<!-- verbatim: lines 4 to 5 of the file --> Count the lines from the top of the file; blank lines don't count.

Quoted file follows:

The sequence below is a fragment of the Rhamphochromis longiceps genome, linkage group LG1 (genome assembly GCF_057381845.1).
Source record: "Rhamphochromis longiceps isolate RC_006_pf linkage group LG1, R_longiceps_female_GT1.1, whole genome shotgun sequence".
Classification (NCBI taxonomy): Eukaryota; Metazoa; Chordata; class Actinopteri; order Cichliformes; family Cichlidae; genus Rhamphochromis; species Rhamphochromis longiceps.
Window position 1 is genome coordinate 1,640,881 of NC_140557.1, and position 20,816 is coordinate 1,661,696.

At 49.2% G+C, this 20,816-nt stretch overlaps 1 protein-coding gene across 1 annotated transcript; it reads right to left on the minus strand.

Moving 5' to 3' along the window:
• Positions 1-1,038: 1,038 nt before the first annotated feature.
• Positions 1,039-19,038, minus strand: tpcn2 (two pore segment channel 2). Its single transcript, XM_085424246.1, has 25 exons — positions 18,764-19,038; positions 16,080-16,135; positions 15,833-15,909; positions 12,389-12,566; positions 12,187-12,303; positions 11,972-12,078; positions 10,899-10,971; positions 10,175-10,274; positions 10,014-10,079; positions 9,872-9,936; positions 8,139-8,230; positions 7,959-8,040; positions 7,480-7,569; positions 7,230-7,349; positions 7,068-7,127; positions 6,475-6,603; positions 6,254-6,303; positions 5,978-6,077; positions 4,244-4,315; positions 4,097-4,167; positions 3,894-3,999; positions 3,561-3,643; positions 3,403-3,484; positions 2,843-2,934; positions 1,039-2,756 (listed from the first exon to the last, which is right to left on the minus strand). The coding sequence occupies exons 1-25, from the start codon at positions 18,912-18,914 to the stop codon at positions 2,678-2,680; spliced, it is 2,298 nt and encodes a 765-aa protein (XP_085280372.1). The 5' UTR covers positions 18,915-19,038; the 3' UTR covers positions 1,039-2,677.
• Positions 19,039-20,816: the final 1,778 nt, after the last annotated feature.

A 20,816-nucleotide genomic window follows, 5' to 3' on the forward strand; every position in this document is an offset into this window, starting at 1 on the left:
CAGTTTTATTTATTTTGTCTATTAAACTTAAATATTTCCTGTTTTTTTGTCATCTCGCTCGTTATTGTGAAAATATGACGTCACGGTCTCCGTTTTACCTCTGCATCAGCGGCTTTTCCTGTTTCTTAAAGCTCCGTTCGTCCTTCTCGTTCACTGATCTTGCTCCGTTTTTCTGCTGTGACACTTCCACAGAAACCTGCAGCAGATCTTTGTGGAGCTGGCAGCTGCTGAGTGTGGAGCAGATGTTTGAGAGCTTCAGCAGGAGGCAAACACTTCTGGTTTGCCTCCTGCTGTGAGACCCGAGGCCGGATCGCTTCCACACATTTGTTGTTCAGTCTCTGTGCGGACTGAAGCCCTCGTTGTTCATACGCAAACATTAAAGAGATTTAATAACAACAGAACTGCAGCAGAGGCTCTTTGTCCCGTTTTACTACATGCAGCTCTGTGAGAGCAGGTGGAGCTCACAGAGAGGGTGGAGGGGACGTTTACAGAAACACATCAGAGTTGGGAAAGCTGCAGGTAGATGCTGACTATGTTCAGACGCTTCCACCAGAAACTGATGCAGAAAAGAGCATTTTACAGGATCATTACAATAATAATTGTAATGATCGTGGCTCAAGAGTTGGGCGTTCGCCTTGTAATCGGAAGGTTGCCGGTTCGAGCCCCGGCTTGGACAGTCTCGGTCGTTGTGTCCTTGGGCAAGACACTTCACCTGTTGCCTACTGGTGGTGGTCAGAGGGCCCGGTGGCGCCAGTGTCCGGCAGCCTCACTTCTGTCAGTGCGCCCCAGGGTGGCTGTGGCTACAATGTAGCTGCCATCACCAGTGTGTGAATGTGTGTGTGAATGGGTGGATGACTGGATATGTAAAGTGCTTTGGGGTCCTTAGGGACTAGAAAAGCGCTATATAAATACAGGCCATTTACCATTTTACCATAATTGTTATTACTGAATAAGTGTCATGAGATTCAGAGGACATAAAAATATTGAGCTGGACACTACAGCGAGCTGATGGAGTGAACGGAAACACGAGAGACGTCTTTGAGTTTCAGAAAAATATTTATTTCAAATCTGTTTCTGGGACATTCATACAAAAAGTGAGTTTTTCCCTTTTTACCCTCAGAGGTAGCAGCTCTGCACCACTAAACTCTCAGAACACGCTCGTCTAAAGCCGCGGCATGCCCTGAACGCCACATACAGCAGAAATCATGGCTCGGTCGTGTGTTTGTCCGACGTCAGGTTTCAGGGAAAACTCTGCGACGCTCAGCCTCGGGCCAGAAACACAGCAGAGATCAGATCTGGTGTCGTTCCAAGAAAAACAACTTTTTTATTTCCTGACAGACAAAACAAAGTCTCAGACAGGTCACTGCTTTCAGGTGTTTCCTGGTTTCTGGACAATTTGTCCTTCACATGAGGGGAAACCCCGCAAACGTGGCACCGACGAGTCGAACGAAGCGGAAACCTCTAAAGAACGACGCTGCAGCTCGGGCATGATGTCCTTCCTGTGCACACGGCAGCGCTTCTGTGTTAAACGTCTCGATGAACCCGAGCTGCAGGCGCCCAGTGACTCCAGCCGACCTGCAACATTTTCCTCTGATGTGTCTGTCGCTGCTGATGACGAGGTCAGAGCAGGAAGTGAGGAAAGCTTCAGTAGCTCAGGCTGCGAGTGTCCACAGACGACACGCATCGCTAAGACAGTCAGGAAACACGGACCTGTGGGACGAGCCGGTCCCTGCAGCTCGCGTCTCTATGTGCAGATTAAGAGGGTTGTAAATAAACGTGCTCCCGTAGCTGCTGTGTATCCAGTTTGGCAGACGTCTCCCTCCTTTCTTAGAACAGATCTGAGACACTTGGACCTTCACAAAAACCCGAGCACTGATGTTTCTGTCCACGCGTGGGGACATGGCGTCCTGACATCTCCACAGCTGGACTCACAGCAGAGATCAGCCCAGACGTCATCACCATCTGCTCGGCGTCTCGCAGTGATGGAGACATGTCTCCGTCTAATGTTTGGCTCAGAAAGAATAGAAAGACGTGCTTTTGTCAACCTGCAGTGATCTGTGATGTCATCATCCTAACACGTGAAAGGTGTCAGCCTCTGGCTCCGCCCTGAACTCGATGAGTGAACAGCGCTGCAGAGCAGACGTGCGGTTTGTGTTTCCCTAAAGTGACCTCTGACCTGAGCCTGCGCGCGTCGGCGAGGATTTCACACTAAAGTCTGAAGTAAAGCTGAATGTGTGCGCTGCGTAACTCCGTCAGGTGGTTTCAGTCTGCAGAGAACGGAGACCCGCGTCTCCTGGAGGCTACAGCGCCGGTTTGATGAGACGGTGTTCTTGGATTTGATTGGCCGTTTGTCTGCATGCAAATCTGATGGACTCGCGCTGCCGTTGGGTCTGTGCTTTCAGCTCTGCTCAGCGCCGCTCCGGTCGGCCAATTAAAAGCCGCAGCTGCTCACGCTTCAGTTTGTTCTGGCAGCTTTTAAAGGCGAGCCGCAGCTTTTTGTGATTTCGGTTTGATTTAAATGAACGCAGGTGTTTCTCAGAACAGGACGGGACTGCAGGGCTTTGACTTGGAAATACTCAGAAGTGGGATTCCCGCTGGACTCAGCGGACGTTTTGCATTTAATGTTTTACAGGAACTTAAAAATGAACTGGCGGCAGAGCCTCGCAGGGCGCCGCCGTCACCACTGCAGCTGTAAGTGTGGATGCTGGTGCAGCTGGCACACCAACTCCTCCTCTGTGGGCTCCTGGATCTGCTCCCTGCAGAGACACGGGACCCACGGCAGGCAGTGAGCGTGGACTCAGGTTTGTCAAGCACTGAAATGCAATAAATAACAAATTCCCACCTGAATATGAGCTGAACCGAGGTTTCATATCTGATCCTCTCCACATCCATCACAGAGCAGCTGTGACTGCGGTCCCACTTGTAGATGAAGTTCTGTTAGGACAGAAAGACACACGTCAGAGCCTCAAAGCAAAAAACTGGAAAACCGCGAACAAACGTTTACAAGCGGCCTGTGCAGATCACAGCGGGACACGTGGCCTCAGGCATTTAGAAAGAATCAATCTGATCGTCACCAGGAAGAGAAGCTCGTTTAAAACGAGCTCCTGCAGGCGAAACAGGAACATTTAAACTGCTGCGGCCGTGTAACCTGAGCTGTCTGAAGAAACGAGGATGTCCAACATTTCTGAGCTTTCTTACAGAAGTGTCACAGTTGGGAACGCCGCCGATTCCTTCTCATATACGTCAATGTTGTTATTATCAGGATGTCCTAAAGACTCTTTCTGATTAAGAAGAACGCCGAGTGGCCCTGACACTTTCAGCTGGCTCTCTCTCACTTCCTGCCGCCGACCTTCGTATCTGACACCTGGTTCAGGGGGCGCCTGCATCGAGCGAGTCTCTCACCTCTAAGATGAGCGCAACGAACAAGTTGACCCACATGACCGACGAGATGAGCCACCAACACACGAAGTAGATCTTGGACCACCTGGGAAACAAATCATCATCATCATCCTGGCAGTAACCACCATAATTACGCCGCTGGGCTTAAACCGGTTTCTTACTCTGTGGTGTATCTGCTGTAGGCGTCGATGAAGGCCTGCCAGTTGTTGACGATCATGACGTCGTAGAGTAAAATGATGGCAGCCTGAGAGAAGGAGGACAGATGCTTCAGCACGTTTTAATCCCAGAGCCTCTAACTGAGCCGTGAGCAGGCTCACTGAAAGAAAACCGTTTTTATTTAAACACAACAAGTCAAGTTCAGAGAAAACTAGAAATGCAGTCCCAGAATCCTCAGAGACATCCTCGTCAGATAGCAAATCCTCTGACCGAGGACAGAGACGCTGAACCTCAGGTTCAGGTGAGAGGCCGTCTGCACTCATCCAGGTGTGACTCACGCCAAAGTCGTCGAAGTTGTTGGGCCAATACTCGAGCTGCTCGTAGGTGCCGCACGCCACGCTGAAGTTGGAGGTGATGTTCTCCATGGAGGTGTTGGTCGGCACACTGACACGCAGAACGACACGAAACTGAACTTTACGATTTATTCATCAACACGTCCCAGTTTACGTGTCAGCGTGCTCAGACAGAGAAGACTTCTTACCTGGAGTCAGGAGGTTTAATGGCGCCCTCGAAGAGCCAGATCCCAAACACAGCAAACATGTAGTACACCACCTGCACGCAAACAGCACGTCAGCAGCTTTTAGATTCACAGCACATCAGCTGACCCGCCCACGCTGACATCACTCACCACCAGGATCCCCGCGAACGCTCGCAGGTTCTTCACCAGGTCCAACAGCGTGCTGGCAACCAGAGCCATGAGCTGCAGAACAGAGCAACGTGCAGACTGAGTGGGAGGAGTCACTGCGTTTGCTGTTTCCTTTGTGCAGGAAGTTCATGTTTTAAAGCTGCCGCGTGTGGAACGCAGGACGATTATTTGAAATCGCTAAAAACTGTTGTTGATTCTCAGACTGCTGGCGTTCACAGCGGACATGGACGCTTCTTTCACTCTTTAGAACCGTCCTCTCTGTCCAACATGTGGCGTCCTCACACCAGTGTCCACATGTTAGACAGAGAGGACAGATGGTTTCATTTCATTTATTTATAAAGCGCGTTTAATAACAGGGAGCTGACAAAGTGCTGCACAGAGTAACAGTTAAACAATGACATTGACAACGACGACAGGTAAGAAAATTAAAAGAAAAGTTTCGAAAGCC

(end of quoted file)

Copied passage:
Window position 1 is genome coordinate 1,640,881 of NC_140557.1, and position 20,816 is coordinate 1,661,696.

At 49.2% G+C, this 20,816-nt stretch overlaps 1 protein-coding gene across 1 annotated transcript; it reads right to left on the minus strand.